If infarction is incomplete then cortical contrast enhancement may be seen as early as 2 to 4 hours 10.

In a minority of cases, DWI may be normal (please refer to DWI-negative acute ischemic stroke for more details).

Generally, after 6 hours, high T2 signal will be detected, initially more easily seen on FLAIR than conventional fast spin-echo T2 10. This change continues to increase over the next day or two. 

T1 hypointensity is only seen after 16 hours 10 and persists. 

During the first week, the infarcted parenchyma continues to demonstrate high DWI signal and low ADC signal, although by the end of the first week ADC values have started to increase. The infarct remains hyperintense on T2 and FLAIR, with T2 signal progressively increasing during the first 4 days. T1 signal remains low, although some cortical intrinsic high T1 signal may be seen as early as 3 days after infarction 10. After day 5 the cortex usually demonstrates contrast enhancement on T1 C+ 10. Less common patterns of enhancement include arterial enhancement, encountered in approximately half of strokes and becomes evident after 3 days, and meningeal enhancement which is uncommon and is usually seen between 2 and 6 days 10.

Hemorrhage, most easily seen on susceptibility-weighted imaging (SWI), is not a good indicator of age. Although most commonly seen after 12 hours and within the first few days, it may occur earlier or as late as 5 days 10

ADC demonstrates pseudonormalization typically occurring between 10-15 days 10. As ADC values continue to rise, infarcted tissue progressively gets brighter than normal parenchyma. In contrast, DWI remains elevated due to persistent high T2/FLAIR signal (T2 shine through), unless hemorrhage (T2 blackout) or cystic encephalomalacia 10. T2 fogging is also encountered typically between 1 and 5 weeks, most commonly around week 2 10,11. Cortical enhancement is usually present throughout the subacute period.

T1 weighted sequences continue to show hypointensity throughout the area of infarct with cortical intrinsic high T1 signal due to the liquefactive necrosis and influx of monocytes as a response. The terms "cortical laminar necrosis" or "pseudolaminar necrosis" are occasionally, but incorrectly, used to describe this appearance in the context of thromboembolic stroke, but should be restricted to use in cases of isolated cortical necrosis. See the article on cortical laminar necrosis for a fuller discussion of this.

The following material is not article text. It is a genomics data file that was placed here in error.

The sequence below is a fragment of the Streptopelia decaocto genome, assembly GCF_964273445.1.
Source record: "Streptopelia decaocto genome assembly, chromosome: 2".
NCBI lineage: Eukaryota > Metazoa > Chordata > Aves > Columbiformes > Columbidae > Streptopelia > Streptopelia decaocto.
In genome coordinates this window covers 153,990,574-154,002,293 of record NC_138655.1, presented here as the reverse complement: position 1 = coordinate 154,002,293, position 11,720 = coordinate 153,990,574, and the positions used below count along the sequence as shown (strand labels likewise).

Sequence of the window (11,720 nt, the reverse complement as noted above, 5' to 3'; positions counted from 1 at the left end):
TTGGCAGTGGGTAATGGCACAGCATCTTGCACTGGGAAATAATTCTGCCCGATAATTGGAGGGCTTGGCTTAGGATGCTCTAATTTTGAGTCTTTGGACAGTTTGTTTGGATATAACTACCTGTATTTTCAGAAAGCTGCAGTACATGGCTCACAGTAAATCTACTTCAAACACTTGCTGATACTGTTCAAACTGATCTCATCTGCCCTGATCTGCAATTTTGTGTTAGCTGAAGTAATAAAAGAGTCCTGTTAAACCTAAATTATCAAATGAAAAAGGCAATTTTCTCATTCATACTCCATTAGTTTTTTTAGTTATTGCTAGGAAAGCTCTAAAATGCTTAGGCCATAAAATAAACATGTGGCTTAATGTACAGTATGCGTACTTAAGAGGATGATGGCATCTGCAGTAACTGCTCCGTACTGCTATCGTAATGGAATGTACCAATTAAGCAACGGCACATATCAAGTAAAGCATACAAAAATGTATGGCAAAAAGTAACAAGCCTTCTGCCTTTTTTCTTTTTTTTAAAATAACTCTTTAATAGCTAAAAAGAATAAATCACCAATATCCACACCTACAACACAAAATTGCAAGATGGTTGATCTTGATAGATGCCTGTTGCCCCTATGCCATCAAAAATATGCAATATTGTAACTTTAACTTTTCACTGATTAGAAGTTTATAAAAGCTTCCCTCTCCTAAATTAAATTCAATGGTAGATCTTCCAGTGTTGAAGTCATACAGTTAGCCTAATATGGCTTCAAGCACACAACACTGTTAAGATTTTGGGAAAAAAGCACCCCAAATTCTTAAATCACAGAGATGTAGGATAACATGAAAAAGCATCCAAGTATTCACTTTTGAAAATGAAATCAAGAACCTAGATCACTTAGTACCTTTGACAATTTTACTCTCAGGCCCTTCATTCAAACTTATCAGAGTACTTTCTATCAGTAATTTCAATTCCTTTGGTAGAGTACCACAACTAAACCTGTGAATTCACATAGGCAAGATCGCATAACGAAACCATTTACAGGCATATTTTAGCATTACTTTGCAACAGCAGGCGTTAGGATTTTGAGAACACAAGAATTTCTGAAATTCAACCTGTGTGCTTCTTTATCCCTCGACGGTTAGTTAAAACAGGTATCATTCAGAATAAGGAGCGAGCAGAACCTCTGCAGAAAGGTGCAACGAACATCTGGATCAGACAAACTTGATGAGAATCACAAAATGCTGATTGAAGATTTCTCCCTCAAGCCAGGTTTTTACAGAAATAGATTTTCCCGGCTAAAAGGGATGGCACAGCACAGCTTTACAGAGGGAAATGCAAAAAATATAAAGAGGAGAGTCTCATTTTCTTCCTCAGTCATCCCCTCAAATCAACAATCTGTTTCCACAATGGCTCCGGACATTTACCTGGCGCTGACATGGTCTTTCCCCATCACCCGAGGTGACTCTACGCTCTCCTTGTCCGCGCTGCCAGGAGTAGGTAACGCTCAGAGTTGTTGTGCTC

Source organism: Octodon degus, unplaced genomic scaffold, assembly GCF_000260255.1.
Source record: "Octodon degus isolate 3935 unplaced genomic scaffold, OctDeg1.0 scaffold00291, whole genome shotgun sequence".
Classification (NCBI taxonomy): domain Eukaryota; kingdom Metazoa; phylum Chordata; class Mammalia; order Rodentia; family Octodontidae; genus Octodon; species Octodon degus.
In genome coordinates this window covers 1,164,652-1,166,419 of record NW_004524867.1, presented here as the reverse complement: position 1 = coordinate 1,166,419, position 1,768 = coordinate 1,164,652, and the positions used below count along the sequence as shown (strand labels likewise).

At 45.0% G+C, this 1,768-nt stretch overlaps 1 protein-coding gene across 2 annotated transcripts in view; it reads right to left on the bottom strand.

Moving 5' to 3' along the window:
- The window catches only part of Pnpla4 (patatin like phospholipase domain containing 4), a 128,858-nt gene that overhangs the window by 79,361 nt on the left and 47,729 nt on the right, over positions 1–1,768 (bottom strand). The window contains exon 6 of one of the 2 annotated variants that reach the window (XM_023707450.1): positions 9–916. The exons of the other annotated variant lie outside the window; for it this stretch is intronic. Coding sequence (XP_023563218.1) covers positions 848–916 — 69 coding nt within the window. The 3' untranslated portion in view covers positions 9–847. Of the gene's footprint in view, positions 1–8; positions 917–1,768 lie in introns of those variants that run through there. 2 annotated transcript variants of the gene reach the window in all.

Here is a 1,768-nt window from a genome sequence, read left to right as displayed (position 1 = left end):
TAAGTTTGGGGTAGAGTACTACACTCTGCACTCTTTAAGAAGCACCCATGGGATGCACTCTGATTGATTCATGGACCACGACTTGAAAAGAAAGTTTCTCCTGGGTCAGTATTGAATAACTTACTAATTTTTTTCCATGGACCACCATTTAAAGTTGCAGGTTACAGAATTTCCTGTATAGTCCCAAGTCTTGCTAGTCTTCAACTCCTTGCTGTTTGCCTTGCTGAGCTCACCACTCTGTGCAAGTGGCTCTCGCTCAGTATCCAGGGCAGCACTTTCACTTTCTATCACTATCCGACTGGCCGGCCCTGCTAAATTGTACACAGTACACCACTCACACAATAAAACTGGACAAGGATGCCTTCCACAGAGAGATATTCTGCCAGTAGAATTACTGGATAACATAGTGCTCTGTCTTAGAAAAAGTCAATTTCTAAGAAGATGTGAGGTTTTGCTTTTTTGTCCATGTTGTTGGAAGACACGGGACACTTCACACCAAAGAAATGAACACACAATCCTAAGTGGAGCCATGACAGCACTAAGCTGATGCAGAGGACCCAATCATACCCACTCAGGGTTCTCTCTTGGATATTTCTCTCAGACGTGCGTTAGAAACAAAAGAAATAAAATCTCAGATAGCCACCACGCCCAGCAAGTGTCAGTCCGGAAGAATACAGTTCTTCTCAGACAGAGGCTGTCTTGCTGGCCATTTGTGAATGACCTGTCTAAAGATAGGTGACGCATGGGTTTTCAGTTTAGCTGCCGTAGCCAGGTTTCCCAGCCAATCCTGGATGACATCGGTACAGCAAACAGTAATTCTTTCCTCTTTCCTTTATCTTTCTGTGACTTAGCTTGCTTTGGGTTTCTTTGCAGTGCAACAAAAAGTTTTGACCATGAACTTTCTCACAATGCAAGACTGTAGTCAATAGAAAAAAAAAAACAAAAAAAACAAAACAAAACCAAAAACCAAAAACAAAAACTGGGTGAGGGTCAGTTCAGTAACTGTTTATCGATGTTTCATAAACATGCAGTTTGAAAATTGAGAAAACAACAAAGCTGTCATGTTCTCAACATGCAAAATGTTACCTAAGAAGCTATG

T1 signal remains low with intrinsic high T1 in the cortex if cortical necrosis is present 10. T2 signal is high. Cortical contrast enhancement usually persists for 2 to 4 months 10. Importantly if parenchymal enhancement persists for more than 12 weeks the presence of an underlying lesion should be considered 10.

ADC values are high. DWI signal is variable, but as time goes on signal progressively decreases. 

Often described as an emerging application of point-of-care ultrasonography, use of transcranial Doppler (TCD) sonography has been utilized for the diagnosis of intracranial vessel occlusion, as well as the differentiation between ischemic and hemorrhagic stroke 14.

In the context of a CT negative for intracerebral hemorrhage and a clinically suspicious patient presentation, diagnostic criteria for occlusion of an isolated vessel are as follows 12;

  • complete absence of color flow Doppler signals 

  • absence of pulsed-wave Doppler signals 

  • concurrent adequate visualization of surrounding parenchyma and vessels

    • color flow and pulsed wave Doppler signals must be demonstrated adequately in the remainder of the circle of Willis 16

Sonographic monitoring of the complications of ischemic stroke is also possible, including the detection of;

  • hemorrhagic transformation 16

  • midline shift 15

  • elevated intracranial pressure (ICP)

    • measurement of the optic nerve sheath diameter (ONSD) in common use as an intracranial pressure surrogate

Acute treatment focuses on prompt application of reperfusion therapies:

Neurosurgical intervention can also be pursued in certain cases, to allow patients to survive the period of maximal swelling by performing decompressive craniectomies (with or without duroplasty), particularly in younger patients with either large MCA infarcts or posterior fossa infarcts.

Additionally, supportive care should be provided, including caring for patients in dedicated inpatient stroke units and attempting to prevent the numerous complications which are encountered by patients with neurological impairment from stroke.